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U.S. Department of Labor Futurework
  Trends and Challenges for Work in the 21st Century
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The Time-Squeeze in American Families:
From Causes to Solutions

Marin Clarkberg
Cornell University

Work Hours Patterns and Preferences in Married Couples

So our first task with these data is descriptive. How much do American families work? As I have indicated above, it’s important to look and the work hours of both husbands and wives and how they relate to one another. To the end, we’ve created a graphic representation of the joint distribution of husbands and wives work hours. This is a sort of topographical map. In this figure, darker shades represent a high frequency of incidence, and white spaces indicate that fewer than one-half of one percent of couples are represented in the cross-tabulation.

Perhaps the most notable characteristic of this graph is that much of the space is white. In fact, most possible combinations of work hours did not occur with any frequency. Primarily, couples are located at four corners of the space, which primarily represent the various permutations of either not being employed versus or being employed full-time (or more). The mass at the lower left, for example, represents couples in which both partners are not working, and these couples are primarily retired couples. The dark area going up the left side represents the traditional breadwinner-homemaker pattern, where the wife is working zero hours and the husband is working forty or more hours, and the large blob towards the middle represents the increasingly prevalent dual-earner partnership, where both partners are working full-time or more.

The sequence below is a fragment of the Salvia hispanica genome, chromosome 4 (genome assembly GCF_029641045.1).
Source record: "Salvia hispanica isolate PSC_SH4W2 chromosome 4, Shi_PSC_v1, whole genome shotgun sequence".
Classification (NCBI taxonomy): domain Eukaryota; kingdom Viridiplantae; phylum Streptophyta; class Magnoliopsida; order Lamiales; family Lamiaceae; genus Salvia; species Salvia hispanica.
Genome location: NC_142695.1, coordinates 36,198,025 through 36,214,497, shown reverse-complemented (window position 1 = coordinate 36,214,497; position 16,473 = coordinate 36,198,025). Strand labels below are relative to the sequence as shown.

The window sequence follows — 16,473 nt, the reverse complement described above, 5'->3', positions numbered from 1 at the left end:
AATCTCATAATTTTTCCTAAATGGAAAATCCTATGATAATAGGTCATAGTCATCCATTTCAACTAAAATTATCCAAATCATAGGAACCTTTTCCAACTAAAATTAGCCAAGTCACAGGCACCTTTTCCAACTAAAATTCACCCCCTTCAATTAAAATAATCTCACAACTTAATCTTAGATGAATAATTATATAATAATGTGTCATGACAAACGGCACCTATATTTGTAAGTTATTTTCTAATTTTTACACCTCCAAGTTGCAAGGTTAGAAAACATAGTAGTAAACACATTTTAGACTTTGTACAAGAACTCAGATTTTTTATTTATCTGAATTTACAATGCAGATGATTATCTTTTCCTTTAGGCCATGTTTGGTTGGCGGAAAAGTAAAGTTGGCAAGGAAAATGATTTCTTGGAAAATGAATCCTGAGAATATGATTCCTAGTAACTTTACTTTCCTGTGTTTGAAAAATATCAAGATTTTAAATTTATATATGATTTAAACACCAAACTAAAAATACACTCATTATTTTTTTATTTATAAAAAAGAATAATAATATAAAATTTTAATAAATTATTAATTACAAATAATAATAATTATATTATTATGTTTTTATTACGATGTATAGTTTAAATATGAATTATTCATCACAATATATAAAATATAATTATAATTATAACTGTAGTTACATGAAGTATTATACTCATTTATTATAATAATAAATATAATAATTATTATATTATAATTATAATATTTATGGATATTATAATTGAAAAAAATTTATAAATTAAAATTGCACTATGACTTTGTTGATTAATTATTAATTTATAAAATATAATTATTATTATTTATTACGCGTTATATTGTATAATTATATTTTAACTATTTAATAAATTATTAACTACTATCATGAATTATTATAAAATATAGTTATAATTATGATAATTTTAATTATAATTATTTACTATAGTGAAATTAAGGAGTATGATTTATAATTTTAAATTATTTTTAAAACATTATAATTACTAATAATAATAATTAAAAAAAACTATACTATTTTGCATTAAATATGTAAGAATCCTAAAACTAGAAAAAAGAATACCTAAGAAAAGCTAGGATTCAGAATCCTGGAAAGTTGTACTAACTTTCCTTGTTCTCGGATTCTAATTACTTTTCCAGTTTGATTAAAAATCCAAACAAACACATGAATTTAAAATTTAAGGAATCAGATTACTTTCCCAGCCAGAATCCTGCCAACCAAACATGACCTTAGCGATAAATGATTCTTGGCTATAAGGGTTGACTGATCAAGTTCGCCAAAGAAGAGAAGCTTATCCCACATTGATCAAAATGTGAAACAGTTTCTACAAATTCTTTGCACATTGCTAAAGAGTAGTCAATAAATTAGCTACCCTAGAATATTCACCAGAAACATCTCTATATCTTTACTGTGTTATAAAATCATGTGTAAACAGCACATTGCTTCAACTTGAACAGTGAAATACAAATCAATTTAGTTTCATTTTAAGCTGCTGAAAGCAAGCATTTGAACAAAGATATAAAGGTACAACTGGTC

The void between these points indicates that the incidence of part-time work is rare in contemporary married couples. While a few wives work part-time while their husbands work full-time, there are extremely few cases of husbands working part-time hours. Indeed, what we find are couples in which both partners are working full-time or more (1 in 4 couples), couples in which the husband is working full-time or more while the wife is not employed (also 1 in 4 couples), and couples in which both partners are not employed (these 15% of couples are primarily retirees). We also find a handful of couples, primarily in their 20s, in which the wife is working full-time and the husband is not employed, perhaps because he is enrolled in school. Between these four points there is an overwhelming lack of variety in couples’ work patterns.

The next figure, illustrating the joint distribution of work hours preferences, reveals a considerably different picture.

Most notably, there is considerably more variation in preferences than in the analogous figure of work hours behavior. Where the first figure emphasize the black and white extremes of working full-time or not at all, this figure is more about shades of gray, in a literal and a figurative sense. For example, in this figure of work hour preferences, fully 1 in 6 couples indicate that they would prefer an arrangement in which both partners worked full time—a substantially greater percentage than the 1 in 50 couples who actually do work such schedules. The contrast between these figures begins to hint at the strong influence of the structure of jobs and workplaces, exhibiting little ability to actually meet workers preferences for work hours and instead constraining work options to institutionalized definitions of a full-time job—an argument I’ll deal with in fuller detail in a moment.

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